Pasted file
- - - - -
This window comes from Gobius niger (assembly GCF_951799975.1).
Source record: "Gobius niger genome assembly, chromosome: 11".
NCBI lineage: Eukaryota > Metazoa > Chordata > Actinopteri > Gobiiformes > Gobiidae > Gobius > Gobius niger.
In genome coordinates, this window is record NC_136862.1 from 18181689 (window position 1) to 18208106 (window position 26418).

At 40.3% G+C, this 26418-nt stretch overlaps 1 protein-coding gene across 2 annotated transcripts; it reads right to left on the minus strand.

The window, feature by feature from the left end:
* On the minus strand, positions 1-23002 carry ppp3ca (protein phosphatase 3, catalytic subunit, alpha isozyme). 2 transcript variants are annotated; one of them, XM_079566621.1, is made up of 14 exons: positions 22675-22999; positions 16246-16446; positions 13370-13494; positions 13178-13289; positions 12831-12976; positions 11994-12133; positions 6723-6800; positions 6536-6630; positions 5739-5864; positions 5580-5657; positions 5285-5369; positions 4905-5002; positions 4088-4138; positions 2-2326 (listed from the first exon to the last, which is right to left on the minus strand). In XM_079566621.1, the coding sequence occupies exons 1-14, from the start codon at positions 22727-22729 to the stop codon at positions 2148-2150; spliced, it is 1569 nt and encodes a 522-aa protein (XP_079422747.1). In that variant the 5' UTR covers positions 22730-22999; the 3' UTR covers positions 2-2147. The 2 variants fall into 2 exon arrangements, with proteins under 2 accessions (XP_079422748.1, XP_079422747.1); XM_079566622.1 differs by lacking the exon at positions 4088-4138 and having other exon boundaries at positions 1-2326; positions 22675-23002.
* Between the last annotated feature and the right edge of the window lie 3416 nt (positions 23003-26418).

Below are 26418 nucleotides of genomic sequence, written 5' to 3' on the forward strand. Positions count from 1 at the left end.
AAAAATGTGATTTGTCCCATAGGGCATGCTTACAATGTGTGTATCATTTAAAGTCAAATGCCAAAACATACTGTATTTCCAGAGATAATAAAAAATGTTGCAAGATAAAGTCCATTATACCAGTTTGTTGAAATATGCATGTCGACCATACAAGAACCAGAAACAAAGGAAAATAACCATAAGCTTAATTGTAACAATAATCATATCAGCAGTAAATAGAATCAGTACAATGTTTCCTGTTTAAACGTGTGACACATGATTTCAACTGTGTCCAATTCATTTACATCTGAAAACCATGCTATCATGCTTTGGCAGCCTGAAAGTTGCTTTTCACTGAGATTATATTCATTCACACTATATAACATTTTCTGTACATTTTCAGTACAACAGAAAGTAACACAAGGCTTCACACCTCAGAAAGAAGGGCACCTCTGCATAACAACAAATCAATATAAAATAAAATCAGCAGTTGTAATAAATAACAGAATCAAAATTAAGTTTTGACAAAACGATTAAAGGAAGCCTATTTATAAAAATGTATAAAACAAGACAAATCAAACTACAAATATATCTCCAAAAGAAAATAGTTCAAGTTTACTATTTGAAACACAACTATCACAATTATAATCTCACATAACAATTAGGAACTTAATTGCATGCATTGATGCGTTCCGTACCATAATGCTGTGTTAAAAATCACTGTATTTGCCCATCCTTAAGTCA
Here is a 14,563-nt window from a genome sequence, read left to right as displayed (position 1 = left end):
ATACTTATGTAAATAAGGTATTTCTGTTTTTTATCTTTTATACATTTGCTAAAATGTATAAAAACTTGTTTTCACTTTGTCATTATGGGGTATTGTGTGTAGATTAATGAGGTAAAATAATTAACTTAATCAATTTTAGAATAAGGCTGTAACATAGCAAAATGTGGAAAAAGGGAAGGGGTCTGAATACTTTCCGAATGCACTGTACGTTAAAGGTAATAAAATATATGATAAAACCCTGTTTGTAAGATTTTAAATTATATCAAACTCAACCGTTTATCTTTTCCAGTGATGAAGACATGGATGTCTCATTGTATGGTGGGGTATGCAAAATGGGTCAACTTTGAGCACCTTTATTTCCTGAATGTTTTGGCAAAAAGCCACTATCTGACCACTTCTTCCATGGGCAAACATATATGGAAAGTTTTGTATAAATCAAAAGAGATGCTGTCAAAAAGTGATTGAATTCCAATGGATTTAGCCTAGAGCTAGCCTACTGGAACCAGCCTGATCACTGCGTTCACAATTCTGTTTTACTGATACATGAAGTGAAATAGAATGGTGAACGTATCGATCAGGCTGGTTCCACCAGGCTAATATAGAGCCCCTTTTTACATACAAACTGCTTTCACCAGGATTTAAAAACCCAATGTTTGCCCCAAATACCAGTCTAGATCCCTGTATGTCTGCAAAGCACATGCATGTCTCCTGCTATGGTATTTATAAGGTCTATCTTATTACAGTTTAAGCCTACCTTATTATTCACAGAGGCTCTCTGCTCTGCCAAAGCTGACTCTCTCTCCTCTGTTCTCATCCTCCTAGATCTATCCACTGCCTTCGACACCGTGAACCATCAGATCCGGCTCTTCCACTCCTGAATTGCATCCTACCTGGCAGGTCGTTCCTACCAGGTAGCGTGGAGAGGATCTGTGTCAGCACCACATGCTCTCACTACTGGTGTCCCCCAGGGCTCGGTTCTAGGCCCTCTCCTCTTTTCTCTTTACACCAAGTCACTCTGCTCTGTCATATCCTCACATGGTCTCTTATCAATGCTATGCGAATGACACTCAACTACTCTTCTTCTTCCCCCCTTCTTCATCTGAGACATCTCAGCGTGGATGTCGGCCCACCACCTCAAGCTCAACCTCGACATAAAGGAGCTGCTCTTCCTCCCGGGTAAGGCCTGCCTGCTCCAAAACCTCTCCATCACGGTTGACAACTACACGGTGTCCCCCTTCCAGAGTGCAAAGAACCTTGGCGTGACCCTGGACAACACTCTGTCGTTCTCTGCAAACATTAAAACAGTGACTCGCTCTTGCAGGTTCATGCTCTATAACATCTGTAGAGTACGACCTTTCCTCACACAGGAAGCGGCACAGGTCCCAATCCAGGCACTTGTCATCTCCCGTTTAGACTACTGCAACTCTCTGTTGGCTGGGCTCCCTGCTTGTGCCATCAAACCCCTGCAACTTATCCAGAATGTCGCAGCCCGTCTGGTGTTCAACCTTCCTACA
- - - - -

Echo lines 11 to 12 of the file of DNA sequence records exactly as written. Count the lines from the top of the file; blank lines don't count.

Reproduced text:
Here is a 14,563-nt window from a genome sequence, read left to right as displayed (position 1 = left end):
ATACTTATGTAAATAAGGTATTTCTGTTTTTTATCTTTTATACATTTGCTAAAATGTATAAAAACTTGTTTTCACTTTGTCATTATGGGGTATTGTGTGTAGATTAATGAGGTAAAATAATTAACTTAATCAATTTTAGAATAAGGCTGTAACATAGCAAAATGTGGAAAAAGGGAAGGGGTCTGAATACTTTCCGAATGCACTGTACGTTAAAGGTAATAAAATATATGATAAAACCCTGTTTGTAAGATTTTAAATTATATCAAACTCAACCGTTTATCTTTTCCAGTGATGAAGACATGGATGTCTCATTGTATGGTGGGGTATGCAAAATGGGTCAACTTTGAGCACCTTTATTTCCTGAATGTTTTGGCAAAAAGCCACTATCTGACCACTTCTTCCATGGGCAAACATATATGGAAAGTTTTGTATAAATCAAAAGAGATGCTGTCAAAAAGTGATTGAATTCCAATGGATTTAGCCTAGAGCTAGCCTACTGGAACCAGCCTGATCACTGCGTTCACAATTCTGTTTTACTGATACATGAAGTGAAATAGAATGGTGAACGTATCGATCAGGCTGGTTCCACCAGGCTAATATAGAGCCCCTTTTTACATACAAACTGCTTTCACCAGGATTTAAAAACCCAATGTTTGCCCCAAATACCAGTCTAGATCCCTGTATGTCTGCAAAGCACATGCATGTCTCCTGCTATGGTATTTATAAGGTCTATCTTATTACAGTTTAAGCCTACCTTATTATTCACAGAGGCTCTCTGCTCTGCCAAAGCTGACTCTCTCTCCTCTGTTCTCATCCTCCTAGATCTATCCACTGCCTTCGACACCGTGAACCATCAGATCCGGCTCTTCCACTCCTGAATTGCATCCTACCTGGCAGGTCGTTCCTACCAGGTAGCGTGGAGAGGATCTGTGTCAGCACCACATGCTCTCACTACTGGTGTCCCCCAGGGCTCGGTTCTAGGCCCTCTCCTCTTTTCTCTTTACACCAAGTCACTCTGCTCTGTCATATCCTCACATGGTCTCTTATCAATGCTATGCGAATGACACTCAACTACTCTTCTTCTTCCCCCCTTCTTCATCTGAGACATCTCAGCGTGGATGTCGGCCCACCACCTCAAGCTCAACCTCGACATAAAGGAGCTGCTCTTCCTCCCGGGTAAGGCCTGCCTGCTCCAAAACCTCTCCATCACGGTTGACAACTACACGGTGTCCCCCTTCCAGAGTGCAAAGAACCTTGGCGTGACCCTGGACAACACTCTGTCGTTCTCTGCAAACATTAAAACAGTGACTCGCTCTTGCAGGTTCATGCTCTATAACATCTGTAGAGTACGACCTTTCCTCACACAGGAAGCGGCACAGGTCCCAATCCAGGCACTTGTCATCTCCCGTTTAGACTACTGCAACTCTCTGTTGGCTGGGCTCCCTGCTTGTGCCATCAAACCCCTGCAACTTATCCAGAATGTCGCAGCCCGTCTGGTGTTCAACCTTCCTACA